A film that strikes you at your core Nisha Pahuja’s harrowing and uncomfortable To Kill A Tiger shows us that hope can always grow, even in the most hopeless of situations -utterly fantastic.
In a small Indian village, Ranjit wakes up to find that his 13-year-old daughter has not returned from a family wedding. A few hours later, she’s found stumbling home. After being dragged into the woods, she was raped by three men. Ranjit goes to the police, and the men are arrested. But Ranjit’s relief is short-lived, as the villagers and their leaders launch a sustained campaign to force the family to drop the charges.
Nisha Pahuja’s To Kill A Tiger is such a brave film. Brave due to the story it is telling, brave for Ranjit and his daughter to be a part of the film and brave for those to square up to almost clashes to show us that this type of horrible thing happens. This fight for justice for a daughter is as compelling as they come, with Pahuja’s observation filmmaking allowing us to have access to comments and situations you forget still exist in the world.
Make no mistake, very few people in Ranjit’s village come out in any form of glory, be it the people who try to shame the family for doing this to the three men, not only by taking them to court to be rightfully punished but to have it all filmed. To those that try to find reasoning for the men’s actions. There are no logical reasons other than they are monsters who preyed on a child and hurt her in the worst way imaginable.
Yet, seeing the To Kill A Tiger play out, you get to realise how often this happens, not just in India but everywhere. From famous people to those on the lowest rung, there is always an excuse that if those who commit the acts get prosecuted, we should be lenient, “they are young”. It is no excuse and can never be one. At times To Kill A Tiger feels absurd. How can so many people willingly try and get these men off with no punishment? Why is it so hard to get retribution for something that seems pretty cut-and-dry? Most importantly, why can it be that it is so hard to believe someone that something that happened to her happened?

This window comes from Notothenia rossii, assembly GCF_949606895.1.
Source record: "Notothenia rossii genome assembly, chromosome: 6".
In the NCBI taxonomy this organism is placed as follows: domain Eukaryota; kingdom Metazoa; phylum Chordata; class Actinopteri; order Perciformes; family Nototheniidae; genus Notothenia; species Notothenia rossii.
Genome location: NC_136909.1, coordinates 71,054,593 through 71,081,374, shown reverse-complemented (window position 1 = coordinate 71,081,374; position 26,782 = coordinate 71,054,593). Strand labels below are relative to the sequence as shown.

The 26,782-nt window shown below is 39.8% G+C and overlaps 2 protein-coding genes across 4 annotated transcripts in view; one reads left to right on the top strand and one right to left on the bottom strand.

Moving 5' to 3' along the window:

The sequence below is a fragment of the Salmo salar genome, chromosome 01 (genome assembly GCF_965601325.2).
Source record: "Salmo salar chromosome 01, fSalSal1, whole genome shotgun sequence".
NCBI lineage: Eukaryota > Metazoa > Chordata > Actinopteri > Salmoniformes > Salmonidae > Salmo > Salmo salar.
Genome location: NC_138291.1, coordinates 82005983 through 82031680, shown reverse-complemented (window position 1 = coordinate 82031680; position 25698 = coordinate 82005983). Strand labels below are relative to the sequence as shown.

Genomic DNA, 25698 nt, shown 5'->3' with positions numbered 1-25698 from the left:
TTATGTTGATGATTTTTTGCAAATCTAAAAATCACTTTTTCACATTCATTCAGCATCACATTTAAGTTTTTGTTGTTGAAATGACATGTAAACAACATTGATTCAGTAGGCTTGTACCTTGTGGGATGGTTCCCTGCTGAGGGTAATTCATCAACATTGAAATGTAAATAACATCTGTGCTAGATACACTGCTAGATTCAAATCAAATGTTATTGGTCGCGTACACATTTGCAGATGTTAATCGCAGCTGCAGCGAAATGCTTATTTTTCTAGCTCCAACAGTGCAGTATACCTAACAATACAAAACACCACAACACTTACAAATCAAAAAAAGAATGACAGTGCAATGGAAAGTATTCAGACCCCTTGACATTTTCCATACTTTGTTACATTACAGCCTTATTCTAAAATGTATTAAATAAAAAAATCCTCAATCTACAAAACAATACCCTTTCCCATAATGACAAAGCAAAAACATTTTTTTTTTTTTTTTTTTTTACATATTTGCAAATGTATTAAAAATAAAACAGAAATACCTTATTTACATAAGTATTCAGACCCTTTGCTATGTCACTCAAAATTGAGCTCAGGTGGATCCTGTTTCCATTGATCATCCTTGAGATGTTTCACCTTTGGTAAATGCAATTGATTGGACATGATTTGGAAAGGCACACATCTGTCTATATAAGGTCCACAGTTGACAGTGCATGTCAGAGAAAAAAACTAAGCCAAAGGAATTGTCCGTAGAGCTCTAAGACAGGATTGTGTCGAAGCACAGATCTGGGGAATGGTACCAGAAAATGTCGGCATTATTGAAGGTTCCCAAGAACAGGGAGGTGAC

Another question asked is, would this have gotten as far as it had if a camera wasn’t following the journey? You imagine it wouldn’t have, that this family’s brave fight would already have been swept under the rug, the remnants only to be remembered by the victims. That thought lingers long with you during and after the film. Silence needs to be broken, and Pahuja and her camera do their darnedest to ensure it is.
Pahuja tries to be as observant as possible in her film, but when so many people are openly glaring at the camera, there is little she can do. We need to see films like To Kill a Tiger to see people fight back against the violence committed against them. Hope needs to be there, and it needs to prosper. Despite what people try to do to the family, there is a realisation that shame need not be there anymore, not for Ranjit’s family, but for every family. Speaking out is a must; it is only then that the tide may change.
To Kill A Tiger drags you through so many emotions throughout its runtime. Anger is heavily prevalent throughout proceedings; by the film’s end, we are motivated and energised to see profound change in the world. Will it happen today or tomorrow? No, but it has to start somewhere, right?
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